Imperial College Healthcare NHS Trust

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Imperial College Healthcare NHS Trust
Created1 October 2007
TypeNHS trust
Hospitals
Number of employees11,789
Websitewww.imperial.nhs.uk

Imperial College Healthcare NHS Trust is an NHS trust based in London, England. It is one of the largest NHS trusts in England[1] and together with Imperial College London forms an academic health science centre.

The trust was formed in October 2007 by the merger of Hammersmith Hospitals NHS Trust and St Mary's NHS Trust and their integration with Imperial College Faculty of Medicine. It currently manages five hospitals: Charing Cross Hospital; Hammersmith Hospital; Queen Charlotte's and Chelsea Hospital; St Mary's Hospital and Western Eye Hospital. In 2017/18 Imperial College Healthcare had a turnover of £1.2 billion, employed approximately 11,800 people and treated about 1.125 million patients.[2]

History[edit]

Imperial College Healthcare was formed on 1 October 2007 by the merger of Hammersmith Hospitals NHS Trust and St Mary's NHS Trust with Imperial College London Faculty of Medicine.[3] In July 2008 Imperial College Healthcare announced that it would be launching a pilot scheme to reward medical teams with bonuses for successful operations.[4][5] In January 2009 the results of a study were published in which researchers had successfully captured MRI images of bleeding inside the hearts of 15 Imperial College Healthcare patients who had suffered a heart attack.[6] In November 2009 a team led by Professor Paul Abel of Imperial College Healthcare performed the first removal of a rectal cancer using ultrasound.[7] In 2009, Imperial College Healthcare Trust and Imperial College London become an academic health science centre. In 2013, interventional radiologists at the Trust used the Magellan Robotic System to treat fibroids in a world first. The Trust was designated a Genomic Medicine Centre in 2014. The same year, Hammersmith Hospital became the first in Europe to use a new heart mapping system to treat patients with complicated heart rhythm disorders. In a UK first in 2016, focused ultrasound was used at Charing Cross Hospital to treat essential tremor without brain surgery. The Trust featured in the debut series of Hospital on BBC Two in 2017, and was selected as a global digital exemplar for acute care in partnership with Chelsea and Westminster the same year[8]. In 2019, a patient achieved a sustained remission from HIV-1 after ceasing antiretroviral treatment -- becoming only the second in the world to do -- after being treated with a stem cell transplant at Hammersmith Hospital. The treatment was offered to the so-called "London patient" as part of a collaboration by the stem cell transplant team at Imperial College London and HIV scientists at University College London.[9]


Organisation[edit]

The Trust's chief executive is Professor Tim Orchard[10]. The chair of the Trust was Lord Tugendhat from its inception in October 2007 until December 2011 when he was succeeded by Sir Richard Sykes. The current chair of the Trust is Paula Vennells CBE, who took up her post 1 April 2019[11].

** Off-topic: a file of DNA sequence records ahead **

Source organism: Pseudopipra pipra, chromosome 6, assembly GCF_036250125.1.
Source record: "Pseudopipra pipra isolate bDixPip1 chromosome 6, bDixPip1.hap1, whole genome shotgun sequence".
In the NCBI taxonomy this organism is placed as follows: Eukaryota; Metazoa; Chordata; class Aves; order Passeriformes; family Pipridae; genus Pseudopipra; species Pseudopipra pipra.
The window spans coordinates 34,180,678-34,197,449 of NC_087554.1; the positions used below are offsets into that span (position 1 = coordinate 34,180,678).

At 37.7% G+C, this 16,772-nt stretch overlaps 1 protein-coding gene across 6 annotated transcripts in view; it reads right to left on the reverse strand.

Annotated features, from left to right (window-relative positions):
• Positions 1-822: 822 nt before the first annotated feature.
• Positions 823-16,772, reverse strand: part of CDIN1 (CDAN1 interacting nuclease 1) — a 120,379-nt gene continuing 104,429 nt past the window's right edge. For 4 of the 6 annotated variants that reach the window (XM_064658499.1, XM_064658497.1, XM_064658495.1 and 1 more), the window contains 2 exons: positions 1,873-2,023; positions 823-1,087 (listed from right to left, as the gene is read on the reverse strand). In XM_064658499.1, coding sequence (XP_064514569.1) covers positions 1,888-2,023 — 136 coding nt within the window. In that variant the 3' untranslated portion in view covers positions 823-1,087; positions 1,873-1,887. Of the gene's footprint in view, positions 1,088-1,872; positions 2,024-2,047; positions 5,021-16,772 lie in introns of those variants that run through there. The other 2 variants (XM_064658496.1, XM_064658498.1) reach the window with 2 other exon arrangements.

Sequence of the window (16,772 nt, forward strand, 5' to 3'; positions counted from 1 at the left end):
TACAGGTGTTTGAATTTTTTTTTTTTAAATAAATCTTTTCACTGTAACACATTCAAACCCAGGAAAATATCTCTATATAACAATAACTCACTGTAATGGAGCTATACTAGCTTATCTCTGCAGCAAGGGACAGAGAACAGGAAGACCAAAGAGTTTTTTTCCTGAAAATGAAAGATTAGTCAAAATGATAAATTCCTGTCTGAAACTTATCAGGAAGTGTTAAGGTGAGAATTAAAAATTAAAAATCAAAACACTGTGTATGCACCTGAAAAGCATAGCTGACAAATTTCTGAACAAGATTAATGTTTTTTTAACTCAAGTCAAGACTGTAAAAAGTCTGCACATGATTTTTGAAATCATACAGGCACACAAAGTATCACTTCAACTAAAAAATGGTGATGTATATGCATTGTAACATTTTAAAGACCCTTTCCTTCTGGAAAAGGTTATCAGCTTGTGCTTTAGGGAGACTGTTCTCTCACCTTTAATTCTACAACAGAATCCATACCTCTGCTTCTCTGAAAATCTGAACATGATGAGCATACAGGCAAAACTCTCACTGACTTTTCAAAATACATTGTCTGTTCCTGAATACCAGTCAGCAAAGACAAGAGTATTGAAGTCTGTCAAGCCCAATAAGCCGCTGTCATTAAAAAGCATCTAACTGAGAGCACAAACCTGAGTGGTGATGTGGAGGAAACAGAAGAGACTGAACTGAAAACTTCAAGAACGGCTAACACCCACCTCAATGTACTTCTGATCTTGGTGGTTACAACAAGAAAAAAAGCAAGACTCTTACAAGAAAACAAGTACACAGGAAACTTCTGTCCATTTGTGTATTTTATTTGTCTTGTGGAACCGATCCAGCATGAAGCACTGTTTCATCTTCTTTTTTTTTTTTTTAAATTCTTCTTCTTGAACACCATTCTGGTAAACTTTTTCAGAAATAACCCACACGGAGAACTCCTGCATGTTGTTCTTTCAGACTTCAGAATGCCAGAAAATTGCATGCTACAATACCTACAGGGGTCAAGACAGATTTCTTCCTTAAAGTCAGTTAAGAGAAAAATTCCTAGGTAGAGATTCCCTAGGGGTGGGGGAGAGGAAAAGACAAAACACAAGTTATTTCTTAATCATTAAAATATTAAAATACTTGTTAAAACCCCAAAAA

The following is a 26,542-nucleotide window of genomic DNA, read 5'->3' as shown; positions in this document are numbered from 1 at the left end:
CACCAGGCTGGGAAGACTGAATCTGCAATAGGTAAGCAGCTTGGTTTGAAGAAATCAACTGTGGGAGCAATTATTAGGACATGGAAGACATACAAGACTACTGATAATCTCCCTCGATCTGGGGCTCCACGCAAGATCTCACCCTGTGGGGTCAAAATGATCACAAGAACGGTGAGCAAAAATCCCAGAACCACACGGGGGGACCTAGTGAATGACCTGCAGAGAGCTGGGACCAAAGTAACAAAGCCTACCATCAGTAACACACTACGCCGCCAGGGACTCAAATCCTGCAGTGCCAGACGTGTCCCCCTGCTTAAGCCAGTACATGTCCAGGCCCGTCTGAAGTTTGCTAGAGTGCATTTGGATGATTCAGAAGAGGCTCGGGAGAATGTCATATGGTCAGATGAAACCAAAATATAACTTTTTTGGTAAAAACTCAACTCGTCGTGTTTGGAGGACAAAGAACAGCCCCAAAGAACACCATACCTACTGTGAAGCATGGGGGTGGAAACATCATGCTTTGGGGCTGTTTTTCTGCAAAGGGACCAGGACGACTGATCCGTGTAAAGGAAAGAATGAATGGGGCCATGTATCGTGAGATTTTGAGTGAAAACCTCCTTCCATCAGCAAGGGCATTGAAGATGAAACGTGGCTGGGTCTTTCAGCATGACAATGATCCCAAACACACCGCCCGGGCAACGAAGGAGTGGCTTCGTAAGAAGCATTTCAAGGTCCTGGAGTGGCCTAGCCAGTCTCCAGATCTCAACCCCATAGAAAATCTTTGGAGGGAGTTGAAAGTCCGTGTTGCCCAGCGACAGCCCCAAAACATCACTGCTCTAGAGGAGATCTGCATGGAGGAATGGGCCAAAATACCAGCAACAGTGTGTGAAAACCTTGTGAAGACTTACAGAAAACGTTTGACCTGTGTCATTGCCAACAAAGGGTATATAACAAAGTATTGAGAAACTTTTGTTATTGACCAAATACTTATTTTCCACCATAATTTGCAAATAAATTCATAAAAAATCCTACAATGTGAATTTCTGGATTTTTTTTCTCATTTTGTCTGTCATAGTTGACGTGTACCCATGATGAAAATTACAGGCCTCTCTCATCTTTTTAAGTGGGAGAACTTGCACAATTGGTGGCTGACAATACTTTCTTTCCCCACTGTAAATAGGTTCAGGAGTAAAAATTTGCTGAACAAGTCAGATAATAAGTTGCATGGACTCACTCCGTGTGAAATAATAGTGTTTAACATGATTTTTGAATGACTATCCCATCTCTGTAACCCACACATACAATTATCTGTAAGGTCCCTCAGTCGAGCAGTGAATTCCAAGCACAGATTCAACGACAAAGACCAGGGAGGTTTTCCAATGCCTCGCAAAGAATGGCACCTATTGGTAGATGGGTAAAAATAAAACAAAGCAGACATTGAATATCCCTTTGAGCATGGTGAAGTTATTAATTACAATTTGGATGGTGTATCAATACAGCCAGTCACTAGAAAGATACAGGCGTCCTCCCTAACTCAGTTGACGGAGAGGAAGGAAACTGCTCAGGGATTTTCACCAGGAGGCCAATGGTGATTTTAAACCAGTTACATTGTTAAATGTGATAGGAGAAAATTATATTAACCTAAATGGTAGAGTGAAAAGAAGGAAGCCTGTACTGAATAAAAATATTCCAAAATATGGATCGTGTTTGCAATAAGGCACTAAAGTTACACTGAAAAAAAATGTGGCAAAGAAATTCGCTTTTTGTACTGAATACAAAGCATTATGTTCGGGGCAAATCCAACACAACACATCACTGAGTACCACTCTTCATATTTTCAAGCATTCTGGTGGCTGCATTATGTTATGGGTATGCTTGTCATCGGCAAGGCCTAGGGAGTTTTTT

Clinical structure[edit]

The clinical services of Imperial College Healthcare are organised into three divisions:[12]

  • Medicine and integrated care
  • Surgery, cardiovascular and cancer division
  • Women’s, children’s and clinical support division

Finances[edit]

In 2012/13 it achieved a year end adjusted surplus of £9.0 million with a total income of £971.30 million, of which £752.725 million was from patient care activities and £218.549 million was from other operating revenue.[2] In the same year it had operating expenses of £939.70 million, capital expenditure of £25.0 million.[2]

As at 31 March 2013 it had total assets of £855.737 million, total assets less current liabilities of £687.395 million and total assets employed of £664.033 million.[2]

It ended 2015/6 in deficit of £47.9 million.[13] This was partly as a result of changes to the NHS tariff.[14] It reported that vacancies had reached 1/6 of the nursing workforce in July 2015.[15]

In 2017/8 it predicted a deficit of £25.1 million and did not predict a full-year surplus until 2021-22. The total backlog maintenance bill had risen to £1.3 billion, the largest in the English NHS, and the trust had requested £131 million from NHS Improvement "to mitigate high and significant risk items". [16]

Private income[edit]

The trust has opened a clinic in Dubai. It is one of the most commercial NHS trusts, increasing private income, mostly from general and maternity care, by 19% from 2014 to 2016. About 25% of patients using private services came from overseas.[17]

Staff[edit]

During 2017/18 the trust employed an average of 11,800 people:[2]

  • Doctors -- 2,600
  • Nurses and midwives -- 4,700
  • Allied health professionals -- 720
  • Scientists and technicians -- 1,200
  • Pharmacists -- 130
  • Medical students -- 900
  • Nurses in education, pre-registration -- 470

It was named by the Health Service Journal as one of the top hundred NHS trusts to work for in 2015. At that time it had 8919 full-time equivalent staff and a sickness absence rate of 3.06%. 71% of staff recommend it as a place for treatment and 62% recommended it as a place to work.[18]

Facilities[edit]

It was one of the first trusts to introduce a comprehensive public Wi-Fi service, in 2015. The basic service is free for patients, visitors and staff. There is also a premium service which enables video and audio streaming.[19]